I am excited to share with you the first guest blog on greenatlasell.blogspot.com. Many of my views on the environment have been shaped by my sister Amy. I have invited her to share some of her ideas. MD
By Amy Kobak
Ah, spring. It’s that beautiful time of year when mail order companies begin to bombard me with catalogs full of everything from bathing suits and beach towels to trolls and snake repellant for my garden. But not this year! On January 2, (I never make resolutions on the first) I decided that it was time to do something about the ridiculous number of catalogs that I was receiving. Even though I always recycle the catalogs that come to me and many of them are now made from partially recycled content, I considered the sheer volume of catalogs to be a waste for so many reasons. So, I came up with a plan of attack with the intension of sharing my findings with my siblings, including Professor Daley, so they could attempt to do the same.
It started with a little notebook and a pencil that I kept on my kitchen counter. For the entire month of January I wrote down the name of every catalog that came to my mailbox. I also wrote the name of the person it was addressed to, the mailing address on the catalog, and any of the numbers that I could find, you know, the ones in the little blue and yellow boxes. I was surprised to find that in some cases, I was receiving multiple copies of the same catalog due to variations in the name or address. At the end of the four weeks I contacted each catalog company either through their website or by phone and asked to be removed from their mailing lists. This took a while, but I got through them all. I was generally told I would probably receive one or two more catalogs since the mailing labels are printed well in advance but that after that I shouldn’t receive anymore catalogs. I have been pleasantly surprised. It actually seems to have worked and I don’t miss the catalogs at all. Besides, there is always the internet if I feel the need to see what’s new in catalog land.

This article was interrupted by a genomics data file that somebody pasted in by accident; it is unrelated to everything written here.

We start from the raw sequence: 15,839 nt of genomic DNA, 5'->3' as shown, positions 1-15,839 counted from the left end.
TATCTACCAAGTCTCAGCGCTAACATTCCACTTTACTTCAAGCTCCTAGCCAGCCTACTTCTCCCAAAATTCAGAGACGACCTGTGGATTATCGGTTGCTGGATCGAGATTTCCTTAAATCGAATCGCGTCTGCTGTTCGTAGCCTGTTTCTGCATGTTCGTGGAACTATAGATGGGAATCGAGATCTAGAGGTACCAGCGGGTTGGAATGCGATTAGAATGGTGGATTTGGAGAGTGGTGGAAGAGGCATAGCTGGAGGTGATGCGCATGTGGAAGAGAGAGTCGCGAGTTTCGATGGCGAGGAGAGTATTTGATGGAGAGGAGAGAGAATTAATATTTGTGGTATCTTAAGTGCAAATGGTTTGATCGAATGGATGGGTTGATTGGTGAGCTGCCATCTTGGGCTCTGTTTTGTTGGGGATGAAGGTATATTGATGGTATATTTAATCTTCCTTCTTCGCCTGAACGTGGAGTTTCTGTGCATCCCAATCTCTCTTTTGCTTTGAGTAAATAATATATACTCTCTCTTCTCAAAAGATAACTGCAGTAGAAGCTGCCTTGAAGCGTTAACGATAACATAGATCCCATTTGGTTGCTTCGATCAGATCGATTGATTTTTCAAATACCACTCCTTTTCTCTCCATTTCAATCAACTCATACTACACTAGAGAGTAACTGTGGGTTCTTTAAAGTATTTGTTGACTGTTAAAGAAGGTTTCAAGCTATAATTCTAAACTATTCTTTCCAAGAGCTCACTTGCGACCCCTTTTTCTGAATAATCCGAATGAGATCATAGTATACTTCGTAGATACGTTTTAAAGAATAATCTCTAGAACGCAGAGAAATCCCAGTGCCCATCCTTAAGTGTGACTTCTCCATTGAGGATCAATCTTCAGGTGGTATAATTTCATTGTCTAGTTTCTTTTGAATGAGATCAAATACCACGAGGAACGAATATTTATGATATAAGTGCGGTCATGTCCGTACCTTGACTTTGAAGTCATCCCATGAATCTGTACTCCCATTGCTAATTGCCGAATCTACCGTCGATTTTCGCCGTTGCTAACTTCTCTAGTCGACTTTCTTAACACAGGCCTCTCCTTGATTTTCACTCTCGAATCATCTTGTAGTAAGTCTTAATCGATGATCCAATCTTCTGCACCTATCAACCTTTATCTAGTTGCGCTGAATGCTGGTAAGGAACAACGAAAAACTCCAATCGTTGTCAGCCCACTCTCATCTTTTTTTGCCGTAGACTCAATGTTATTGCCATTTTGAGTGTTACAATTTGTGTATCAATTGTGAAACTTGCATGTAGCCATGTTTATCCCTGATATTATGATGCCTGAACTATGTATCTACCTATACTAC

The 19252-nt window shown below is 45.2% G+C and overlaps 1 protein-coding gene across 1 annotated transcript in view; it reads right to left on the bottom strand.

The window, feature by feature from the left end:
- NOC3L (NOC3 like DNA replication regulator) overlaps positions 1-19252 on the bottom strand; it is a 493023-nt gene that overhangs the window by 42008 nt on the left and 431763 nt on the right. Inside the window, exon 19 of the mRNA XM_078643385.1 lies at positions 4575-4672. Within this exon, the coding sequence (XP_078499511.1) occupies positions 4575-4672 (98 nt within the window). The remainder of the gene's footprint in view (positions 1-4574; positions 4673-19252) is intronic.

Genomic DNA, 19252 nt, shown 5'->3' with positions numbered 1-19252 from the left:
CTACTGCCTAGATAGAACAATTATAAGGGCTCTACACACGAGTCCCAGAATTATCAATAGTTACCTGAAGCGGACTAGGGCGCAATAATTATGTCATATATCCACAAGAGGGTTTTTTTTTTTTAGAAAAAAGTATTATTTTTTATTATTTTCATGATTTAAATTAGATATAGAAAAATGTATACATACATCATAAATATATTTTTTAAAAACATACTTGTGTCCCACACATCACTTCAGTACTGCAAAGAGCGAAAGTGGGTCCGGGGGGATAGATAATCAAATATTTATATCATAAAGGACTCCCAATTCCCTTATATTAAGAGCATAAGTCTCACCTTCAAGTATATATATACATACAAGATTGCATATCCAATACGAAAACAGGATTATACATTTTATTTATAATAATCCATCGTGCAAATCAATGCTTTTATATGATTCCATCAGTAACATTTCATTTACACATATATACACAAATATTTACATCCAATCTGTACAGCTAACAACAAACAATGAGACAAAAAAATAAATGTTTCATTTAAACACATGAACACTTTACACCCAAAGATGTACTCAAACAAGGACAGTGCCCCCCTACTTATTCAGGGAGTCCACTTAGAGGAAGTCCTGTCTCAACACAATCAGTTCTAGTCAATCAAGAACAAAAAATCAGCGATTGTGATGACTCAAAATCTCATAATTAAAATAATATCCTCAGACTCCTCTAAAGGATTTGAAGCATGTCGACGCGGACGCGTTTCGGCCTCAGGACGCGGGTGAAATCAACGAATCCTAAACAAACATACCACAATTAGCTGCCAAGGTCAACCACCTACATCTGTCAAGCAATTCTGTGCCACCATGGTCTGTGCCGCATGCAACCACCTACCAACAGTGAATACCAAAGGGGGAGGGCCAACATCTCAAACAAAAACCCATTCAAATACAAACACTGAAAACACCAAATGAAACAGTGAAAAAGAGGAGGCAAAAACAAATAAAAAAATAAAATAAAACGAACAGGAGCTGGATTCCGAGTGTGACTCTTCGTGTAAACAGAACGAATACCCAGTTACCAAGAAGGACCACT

While not everyone may choose to follow the plan of attack that I chose, it would make a difference if each person could choose one or two catalogs and request removal from the mailing lists. Catalogchoice.org is a free website dedicated to this cause. I only recently learned about this site but it seems as though it will do some of the work for you. I am planning on trying this method out as well.